The space is set to close in June, but residents and their family members are pleading for it to remain open.

READ MORE: Mental health housing facility shutting down in White Rock after 50 years in operation

Before coming to Buena Vista Lodge, David Miller was a resident of Good Shepherd Lodge, another housing space in White Rock, which closed in 2018.

After learning that Buena Vista is to now close, David toured a home in Burnaby, which his brother described as a group home for men. The biggest issue with the facility is that David would have to share a bedroom with two other people.

Miller fears that if his brother were to move there, “he’ll be out on the streets in probably a week, maybe two weeks.”

The other option would be a housing facility in Chilliwack, which is also not ideal.

“His family is here… the amount of time he would actually see his family members would be maybe once a month,” Miller, who is David’s only family in Canada, said.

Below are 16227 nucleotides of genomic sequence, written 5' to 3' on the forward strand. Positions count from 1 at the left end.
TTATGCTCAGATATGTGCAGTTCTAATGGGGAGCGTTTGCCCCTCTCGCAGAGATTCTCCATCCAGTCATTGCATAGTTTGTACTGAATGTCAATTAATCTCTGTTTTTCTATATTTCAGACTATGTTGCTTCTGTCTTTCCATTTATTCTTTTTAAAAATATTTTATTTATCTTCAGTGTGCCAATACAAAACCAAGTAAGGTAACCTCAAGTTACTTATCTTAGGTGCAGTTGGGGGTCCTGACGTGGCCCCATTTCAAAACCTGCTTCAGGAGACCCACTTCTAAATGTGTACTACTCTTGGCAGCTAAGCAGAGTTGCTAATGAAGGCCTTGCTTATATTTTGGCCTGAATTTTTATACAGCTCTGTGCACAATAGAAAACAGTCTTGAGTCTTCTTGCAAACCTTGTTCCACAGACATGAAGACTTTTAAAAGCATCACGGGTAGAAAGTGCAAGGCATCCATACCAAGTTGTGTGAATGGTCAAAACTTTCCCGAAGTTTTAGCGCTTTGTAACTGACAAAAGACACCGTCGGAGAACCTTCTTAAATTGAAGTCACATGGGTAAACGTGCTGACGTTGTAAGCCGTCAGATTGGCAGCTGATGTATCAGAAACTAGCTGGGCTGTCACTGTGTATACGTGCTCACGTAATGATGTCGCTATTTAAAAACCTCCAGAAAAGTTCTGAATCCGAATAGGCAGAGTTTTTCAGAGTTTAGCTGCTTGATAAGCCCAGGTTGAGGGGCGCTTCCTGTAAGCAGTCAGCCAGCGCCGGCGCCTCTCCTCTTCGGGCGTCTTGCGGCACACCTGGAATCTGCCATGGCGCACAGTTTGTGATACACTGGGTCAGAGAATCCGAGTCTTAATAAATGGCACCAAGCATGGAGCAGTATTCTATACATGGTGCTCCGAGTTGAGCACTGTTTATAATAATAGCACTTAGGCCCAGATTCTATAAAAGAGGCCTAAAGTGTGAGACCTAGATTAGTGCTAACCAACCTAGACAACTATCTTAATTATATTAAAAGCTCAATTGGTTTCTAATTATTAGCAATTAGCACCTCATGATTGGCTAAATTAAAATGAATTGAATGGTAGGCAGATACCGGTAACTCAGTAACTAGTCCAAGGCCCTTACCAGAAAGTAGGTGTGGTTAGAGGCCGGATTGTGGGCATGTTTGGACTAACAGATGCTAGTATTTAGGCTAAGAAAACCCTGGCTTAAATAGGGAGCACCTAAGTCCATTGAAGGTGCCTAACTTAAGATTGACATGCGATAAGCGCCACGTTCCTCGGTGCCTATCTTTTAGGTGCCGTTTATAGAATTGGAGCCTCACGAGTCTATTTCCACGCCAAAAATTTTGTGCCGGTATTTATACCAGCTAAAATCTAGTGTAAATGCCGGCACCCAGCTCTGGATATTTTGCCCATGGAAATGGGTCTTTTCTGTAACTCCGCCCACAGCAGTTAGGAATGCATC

“I always think about how I’m older than him, so I pass away six, seven years before him and then he’s alone.”

David has been living in White Rock since 1994 and has built many friendships in the community. Miller describes his younger brother as “happy and lucky” to have stayed at Good Shepherd and then move to Buena Vista Lodge, which eased his worries.

Having a routine and a nurse to supply David’s medication is vital, Miller said.

“It’s a very small world he lives in, but it’s unfortunate that they’re going to take away that also… Is this how we’re going to be treating our people who are mentally ill?”

Stability is key

Stability is one of the most crucial elements in the residents’ care, said Kathleen Wrinskelle, mental health nurse and manager of care at Buena Vista Lodge.

“It’s difficult to see them struggle so much now. There’s a lady who’s never been paranoid, but now she’s paranoid,” Wrinskelle said.

One of her greatest fears is that if the residents move away, the progress they are making will be disrupted.

“Will their new staff recognize their signs that something’s wrong? I don’t know,” said the nurse, noting the trust staff have built and continue to work on with every resident.

‘I would lose all my friends’

Resident Christina Fellas has been living at Buena Vista Lodge for 15 years and loves the familiarity of her home as well as the wider community around her.